UK Privacy Regulator Issues Black Friday Smart Device Warning

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The Information Commissioner’s Office (ICO) has urged shoppers to investigate the privacy and security credentials of any smart technologies they’re planning to buy this Black Friday.

The data protection regulator, which is currently reviewing the tech category before issuing new guidance next year, warned that many buyers may unwittingly put their personal data at risk.

It issued a set of tips for smart gadget buyers ahead of the busy sales period, which begins next weekend.

“Before adding your chosen device to your basket, you should look at how it plans to use your data. Privacy policies can be daunting, but skimming the section on data collection should give you all the information you need,” it explained.

“You can also review permissions in the app store to check if you’re comfortable with the data that your device will want to access.”

Read more on smart technology threats: Smart Home Experiences Over 12,000 Cyber-Attacks in a Week

Once the device has arrived, the ICO urged users to:

  • Use its privacy controls and app permissions to manage access to personal information, such as location
  • Enable regular updates of the device
  • Choose a strong, unique password based on three random, memorable words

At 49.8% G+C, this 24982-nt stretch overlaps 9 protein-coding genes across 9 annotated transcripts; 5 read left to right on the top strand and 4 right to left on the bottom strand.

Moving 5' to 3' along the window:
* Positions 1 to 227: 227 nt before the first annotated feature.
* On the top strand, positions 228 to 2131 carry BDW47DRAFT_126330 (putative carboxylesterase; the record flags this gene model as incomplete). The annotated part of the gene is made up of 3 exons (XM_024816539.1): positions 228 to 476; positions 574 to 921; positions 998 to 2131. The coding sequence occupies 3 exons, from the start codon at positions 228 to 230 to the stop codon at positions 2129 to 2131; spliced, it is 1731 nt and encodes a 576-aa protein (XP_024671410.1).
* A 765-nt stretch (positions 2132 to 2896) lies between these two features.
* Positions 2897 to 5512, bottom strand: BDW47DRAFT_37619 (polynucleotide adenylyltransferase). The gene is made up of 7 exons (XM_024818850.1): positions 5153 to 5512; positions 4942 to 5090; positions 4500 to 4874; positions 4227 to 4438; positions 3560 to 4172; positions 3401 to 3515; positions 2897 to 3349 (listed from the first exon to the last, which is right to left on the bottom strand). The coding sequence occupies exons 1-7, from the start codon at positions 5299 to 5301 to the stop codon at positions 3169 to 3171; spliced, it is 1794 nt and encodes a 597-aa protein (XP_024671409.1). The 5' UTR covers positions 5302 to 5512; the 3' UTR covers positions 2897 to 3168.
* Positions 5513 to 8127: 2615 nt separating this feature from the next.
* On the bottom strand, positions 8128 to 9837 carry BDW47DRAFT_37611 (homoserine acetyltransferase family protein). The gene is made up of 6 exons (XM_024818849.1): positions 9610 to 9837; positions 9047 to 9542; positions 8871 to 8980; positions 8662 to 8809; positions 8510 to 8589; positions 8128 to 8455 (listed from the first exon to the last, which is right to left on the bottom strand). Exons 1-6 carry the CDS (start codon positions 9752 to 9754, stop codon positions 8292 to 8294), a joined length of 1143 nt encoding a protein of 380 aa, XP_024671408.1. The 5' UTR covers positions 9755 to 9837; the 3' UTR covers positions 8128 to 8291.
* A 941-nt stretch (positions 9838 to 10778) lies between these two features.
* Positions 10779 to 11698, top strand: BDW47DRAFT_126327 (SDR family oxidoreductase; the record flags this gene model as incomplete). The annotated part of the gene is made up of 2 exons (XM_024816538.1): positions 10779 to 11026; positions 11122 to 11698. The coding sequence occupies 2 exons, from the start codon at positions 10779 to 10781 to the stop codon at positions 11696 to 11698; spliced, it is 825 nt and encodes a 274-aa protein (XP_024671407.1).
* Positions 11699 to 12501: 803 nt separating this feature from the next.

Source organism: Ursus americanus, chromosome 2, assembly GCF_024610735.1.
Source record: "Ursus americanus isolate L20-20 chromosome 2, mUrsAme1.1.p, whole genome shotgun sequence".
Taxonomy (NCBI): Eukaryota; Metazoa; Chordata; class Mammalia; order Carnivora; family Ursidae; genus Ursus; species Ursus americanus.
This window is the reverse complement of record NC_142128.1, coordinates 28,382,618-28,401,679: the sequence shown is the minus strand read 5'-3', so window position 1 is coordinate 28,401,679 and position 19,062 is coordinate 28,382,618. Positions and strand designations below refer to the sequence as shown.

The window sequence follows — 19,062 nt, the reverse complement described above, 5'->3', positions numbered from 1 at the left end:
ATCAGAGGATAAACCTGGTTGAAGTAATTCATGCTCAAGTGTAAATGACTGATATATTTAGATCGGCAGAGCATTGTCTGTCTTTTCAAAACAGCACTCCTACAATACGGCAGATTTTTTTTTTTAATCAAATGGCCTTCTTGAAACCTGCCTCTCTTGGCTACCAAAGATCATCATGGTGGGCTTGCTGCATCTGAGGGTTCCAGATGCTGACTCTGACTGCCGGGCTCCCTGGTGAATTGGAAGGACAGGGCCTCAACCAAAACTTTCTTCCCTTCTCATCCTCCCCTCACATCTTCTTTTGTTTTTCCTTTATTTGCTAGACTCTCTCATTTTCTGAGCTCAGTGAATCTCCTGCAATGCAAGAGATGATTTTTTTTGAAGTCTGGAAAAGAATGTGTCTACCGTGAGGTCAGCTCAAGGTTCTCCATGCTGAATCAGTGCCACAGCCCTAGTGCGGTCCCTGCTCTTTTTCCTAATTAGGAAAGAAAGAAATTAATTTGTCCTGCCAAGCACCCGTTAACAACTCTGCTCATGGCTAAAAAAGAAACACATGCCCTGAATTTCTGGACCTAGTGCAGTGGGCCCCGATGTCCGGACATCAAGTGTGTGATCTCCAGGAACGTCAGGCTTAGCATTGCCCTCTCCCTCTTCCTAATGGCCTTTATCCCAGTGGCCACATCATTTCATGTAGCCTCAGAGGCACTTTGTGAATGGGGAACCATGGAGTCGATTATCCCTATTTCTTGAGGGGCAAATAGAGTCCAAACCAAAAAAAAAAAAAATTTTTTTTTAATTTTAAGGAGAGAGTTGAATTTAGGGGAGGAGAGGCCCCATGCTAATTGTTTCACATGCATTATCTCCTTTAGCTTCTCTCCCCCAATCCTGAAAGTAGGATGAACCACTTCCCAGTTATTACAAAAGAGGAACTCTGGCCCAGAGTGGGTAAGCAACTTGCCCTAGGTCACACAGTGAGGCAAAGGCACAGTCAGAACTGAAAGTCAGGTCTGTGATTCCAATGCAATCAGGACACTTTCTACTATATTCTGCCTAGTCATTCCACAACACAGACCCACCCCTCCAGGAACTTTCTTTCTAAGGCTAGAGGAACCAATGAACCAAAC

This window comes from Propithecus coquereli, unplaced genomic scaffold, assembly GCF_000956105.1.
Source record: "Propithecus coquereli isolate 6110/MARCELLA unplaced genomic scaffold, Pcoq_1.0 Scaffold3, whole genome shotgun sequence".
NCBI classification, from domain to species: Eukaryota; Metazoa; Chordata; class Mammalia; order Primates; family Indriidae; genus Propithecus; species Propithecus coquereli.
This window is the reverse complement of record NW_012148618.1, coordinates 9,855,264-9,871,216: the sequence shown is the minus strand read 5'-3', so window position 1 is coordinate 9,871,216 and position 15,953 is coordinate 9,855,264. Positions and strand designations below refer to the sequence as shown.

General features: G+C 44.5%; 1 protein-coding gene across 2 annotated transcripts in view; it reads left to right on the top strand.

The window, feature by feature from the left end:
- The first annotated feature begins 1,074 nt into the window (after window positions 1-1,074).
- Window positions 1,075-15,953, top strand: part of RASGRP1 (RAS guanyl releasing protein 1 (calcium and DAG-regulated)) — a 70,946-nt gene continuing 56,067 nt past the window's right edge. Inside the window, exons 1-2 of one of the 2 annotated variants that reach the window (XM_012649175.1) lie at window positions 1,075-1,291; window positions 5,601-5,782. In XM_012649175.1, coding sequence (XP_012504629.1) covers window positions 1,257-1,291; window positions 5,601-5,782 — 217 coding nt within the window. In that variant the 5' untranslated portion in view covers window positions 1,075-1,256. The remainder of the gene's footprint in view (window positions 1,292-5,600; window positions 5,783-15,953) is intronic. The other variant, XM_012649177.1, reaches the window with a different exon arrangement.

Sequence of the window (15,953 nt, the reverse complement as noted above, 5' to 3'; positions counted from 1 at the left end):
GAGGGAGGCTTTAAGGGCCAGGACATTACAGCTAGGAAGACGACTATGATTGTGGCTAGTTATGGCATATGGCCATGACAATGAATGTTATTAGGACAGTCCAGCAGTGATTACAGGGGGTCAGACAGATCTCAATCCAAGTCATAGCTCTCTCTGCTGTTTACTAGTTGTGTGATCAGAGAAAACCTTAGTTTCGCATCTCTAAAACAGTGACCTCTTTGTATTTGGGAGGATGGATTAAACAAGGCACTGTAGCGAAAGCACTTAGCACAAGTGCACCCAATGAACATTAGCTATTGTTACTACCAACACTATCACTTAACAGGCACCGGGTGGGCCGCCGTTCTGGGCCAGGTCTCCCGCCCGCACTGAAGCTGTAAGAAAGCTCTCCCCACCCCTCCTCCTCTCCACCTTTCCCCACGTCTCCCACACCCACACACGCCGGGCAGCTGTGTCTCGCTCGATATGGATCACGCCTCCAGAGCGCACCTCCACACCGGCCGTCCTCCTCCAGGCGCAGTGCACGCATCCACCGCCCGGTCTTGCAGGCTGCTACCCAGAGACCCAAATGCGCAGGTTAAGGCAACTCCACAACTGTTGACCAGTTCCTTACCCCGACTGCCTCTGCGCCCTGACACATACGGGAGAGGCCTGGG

• Only consent to data sharing with known and trusted companies
  • Limit any personal data being shared for advertising purposes in the smartphone privacy settings

“We know that consumers want to enjoy the benefits of smart devices but that they also value their privacy in an increasingly connected world,” said information commissioner, John Edwards.

“They shouldn’t have to choose between the two. These tips from our tech experts will help consumers to make informed purchases and have more control over how their personal data is being used.”

Rocio Concha, director of policy and advocacy at consumer rights group Which? also urged shoppers to be wary about smart technology. She cited previous research from the group which found many manufacturers are collecting more data than they need and hiding the fact in lengthy T&Cs.

“Make sure you have researched the product you’re thinking of buying, steer clear of any that have concerning security flaws and check to see how you can control the data the device is able to access or collect,” she added.

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